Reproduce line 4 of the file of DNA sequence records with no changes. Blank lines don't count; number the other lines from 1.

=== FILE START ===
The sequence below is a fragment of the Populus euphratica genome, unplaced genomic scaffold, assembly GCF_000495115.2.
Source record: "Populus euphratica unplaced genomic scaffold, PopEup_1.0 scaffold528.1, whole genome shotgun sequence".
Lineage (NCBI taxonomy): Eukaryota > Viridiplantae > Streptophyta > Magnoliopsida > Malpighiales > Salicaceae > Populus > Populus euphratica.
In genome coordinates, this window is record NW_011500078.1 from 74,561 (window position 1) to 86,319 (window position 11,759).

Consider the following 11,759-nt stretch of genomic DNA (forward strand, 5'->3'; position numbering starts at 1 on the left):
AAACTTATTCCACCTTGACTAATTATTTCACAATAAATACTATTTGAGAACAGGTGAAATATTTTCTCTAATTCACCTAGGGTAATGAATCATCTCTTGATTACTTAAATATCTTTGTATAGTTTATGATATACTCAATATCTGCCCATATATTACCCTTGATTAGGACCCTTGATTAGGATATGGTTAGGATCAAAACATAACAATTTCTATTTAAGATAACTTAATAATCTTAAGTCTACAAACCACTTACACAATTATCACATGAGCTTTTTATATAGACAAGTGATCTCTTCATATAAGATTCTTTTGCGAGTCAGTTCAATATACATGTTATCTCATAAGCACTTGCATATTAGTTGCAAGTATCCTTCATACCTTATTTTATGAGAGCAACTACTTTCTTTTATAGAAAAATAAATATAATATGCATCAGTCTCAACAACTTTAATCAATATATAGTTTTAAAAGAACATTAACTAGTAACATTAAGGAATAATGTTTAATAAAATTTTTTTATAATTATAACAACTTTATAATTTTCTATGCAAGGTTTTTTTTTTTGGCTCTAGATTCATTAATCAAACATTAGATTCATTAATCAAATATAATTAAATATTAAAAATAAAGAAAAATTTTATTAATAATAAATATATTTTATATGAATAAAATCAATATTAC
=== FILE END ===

In genome coordinates, this window is record NW_011500078.1 from 74,561 (window position 1) to 86,319 (window position 11,759).